Once we have completed the diagram, we forward it to the Client for review.  Here is what it looks like (lower amplifying information omitted):


Analyzing the Diagram


The Right Amount and Duration of Life Insurance Coverage

How much insurance anyone or any couple may collectively need is  indeed unique.  Everyone's circumstances are different - Do you have a pension?  How is your health?  How reliant is your family on each respective income?  The list goes on and on.  We spend a good bit of time investigating this number.

The other part of the life insurance discussion is duration of the coverage.  This is where the diagram can be of tremendous assistance.  Consider the following diagram:

 A few points to note:

  • Neither the husband nor the wife are at Social Security claiming age.
  • Life insurance coverage is only $250,000 on the wife's life.
  • The wife's coverage terminates in 4 years.
  • Life insurance coverage is only $300,000 on the husband's life.
  • At least one child will be at home for the next 8 years.

For these particular Clients, we would likely re-visit the amount of coverage needed, which likely exceeds the current coverage.  Moreover, we would consider a longer duration of coverage since younger children generally mean lower net worth for the parents and more reliance on earned income.  Thus, a greater amount of insurance coverage may be recommended.

Having Too Much Coverage

In this case, we would note the following:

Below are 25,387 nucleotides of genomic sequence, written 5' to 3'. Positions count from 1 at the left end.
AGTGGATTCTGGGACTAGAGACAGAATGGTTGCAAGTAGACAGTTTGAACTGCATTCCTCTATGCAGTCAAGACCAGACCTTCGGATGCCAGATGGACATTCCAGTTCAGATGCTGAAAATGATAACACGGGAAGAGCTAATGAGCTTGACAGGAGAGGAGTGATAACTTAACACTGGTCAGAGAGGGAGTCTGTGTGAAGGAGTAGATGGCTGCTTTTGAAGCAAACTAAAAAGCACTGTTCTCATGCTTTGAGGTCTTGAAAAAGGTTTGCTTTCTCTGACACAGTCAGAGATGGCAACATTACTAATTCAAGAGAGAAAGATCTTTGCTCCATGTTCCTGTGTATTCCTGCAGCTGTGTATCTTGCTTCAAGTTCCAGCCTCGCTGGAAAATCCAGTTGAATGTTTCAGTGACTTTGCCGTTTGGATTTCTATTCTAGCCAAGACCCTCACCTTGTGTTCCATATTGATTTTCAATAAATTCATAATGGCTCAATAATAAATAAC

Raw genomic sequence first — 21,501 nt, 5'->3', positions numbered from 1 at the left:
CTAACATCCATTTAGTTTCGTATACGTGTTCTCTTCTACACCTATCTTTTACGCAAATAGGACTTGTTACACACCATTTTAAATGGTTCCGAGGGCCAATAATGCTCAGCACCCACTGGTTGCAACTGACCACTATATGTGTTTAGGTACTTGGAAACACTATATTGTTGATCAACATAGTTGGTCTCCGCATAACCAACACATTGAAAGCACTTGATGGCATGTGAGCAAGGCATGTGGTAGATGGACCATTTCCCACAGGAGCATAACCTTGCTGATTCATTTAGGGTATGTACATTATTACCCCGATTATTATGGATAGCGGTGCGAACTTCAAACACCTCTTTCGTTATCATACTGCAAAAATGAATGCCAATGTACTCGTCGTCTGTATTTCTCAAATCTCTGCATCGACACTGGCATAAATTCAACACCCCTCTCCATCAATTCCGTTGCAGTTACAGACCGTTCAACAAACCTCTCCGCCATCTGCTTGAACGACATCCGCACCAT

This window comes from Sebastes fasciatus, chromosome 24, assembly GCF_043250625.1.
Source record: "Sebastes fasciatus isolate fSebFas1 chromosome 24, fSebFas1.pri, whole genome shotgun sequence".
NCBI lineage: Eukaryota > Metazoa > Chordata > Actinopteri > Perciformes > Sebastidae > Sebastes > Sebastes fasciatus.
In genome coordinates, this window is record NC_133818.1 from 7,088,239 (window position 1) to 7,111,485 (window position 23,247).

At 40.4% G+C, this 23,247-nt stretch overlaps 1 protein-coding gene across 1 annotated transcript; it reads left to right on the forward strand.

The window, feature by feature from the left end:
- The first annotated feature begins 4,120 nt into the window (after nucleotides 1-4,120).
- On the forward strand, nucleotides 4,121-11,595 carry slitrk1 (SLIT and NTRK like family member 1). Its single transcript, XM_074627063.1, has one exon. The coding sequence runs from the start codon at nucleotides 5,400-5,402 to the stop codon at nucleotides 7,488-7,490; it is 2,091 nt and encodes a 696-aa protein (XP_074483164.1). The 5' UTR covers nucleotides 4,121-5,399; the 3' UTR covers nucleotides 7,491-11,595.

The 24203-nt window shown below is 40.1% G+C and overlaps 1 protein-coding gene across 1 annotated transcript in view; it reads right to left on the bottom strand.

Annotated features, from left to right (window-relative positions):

• Large amounts of coverage for the Husband & Wife
  • Long duration coverage, which is generally more expensive
  • Coverage for periods well beyond when young children are at home
  • Coverage into periods where Net Worth is generally at its maximum

This amount of coverage may be valid, particularly if there is a need to fund something like a Buy/Sell Agreement for a business.  However, we would definitely want to look a good bit closer at this amount of coverage and see if it is appropriate for the unique circumstances of the Client couple.

Commonly Overlooked Areas

Umbrella Insurance.  Commonly referred to as Excess Liability Coverage, Umbrella Protection provides coverage for liabilities in excess of an existing policy, such as Homeowner's and/or Auto Coverage.  With few exceptions, we generally recommend investigating Umbrella Insurance further, especially if teen-aged drivers are on the road.

Long Term Disability Insurance.  At all ages, the risk of becoming disabled exceeds the risk of dying.  Therefore, it makes sense to give at least a cursory glance toward Disability Insurance.  For some employees, this is an employer-provided benefit.  For others, seeking coverage in the insurance market is the only option.  Whatever the case, we document what the Client chooses regarding Disability Insurance.

Conclusion

While not a panacea, the diagram explained above is an excellent tool for validating an overall risk posture.  Of course, the various insurance policies are the governing documents; however, sometimes having a picture can assist with grasping the nuances involved with risk management.  

At the end of the day, we want to "lay off" catastrophic risk to an insurance company and mitigate those risks we assume to the maximum extent practical.

Comments, criticism, and suggestions are always welcome.  If you would like to provide any, please contact me here.